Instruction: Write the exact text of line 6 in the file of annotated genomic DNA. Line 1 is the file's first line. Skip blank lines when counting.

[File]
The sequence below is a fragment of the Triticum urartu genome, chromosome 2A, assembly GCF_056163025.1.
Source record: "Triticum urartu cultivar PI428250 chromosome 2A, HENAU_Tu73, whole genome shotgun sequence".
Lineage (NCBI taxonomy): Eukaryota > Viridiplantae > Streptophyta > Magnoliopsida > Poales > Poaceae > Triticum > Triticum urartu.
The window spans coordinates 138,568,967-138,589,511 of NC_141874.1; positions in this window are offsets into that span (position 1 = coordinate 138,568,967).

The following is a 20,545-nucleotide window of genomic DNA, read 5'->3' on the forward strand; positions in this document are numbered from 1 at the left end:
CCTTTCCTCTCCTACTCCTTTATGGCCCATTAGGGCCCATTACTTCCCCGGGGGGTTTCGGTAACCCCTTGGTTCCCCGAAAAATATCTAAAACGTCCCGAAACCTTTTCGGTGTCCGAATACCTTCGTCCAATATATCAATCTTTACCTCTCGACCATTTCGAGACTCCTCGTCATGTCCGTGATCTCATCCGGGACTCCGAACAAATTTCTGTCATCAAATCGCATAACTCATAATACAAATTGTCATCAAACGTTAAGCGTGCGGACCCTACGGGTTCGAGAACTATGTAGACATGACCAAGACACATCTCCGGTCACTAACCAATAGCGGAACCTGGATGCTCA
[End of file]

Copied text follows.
CCTTTCCTCTCCTACTCCTTTATGGCCCATTAGGGCCCATTACTTCCCCGGGGGGTTTCGGTAACCCCTTGGTTCCCCGAAAAATATCTAAAACGTCCCGAAACCTTTTCGGTGTCCGAATACCTTCGTCCAATATATCAATCTTTACCTCTCGACCATTTCGAGACTCCTCGTCATGTCCGTGATCTCATCCGGGACTCCGAACAAATTTCTGTCATCAAATCGCATAACTCATAATACAAATTGTCATCAAACGTTAAGCGTGCGGACCCTACGGGTTCGAGAACTATGTAGACATGACCAAGACACATCTCCGGTCACTAACCAATAGCGGAACCTGGATGCTCA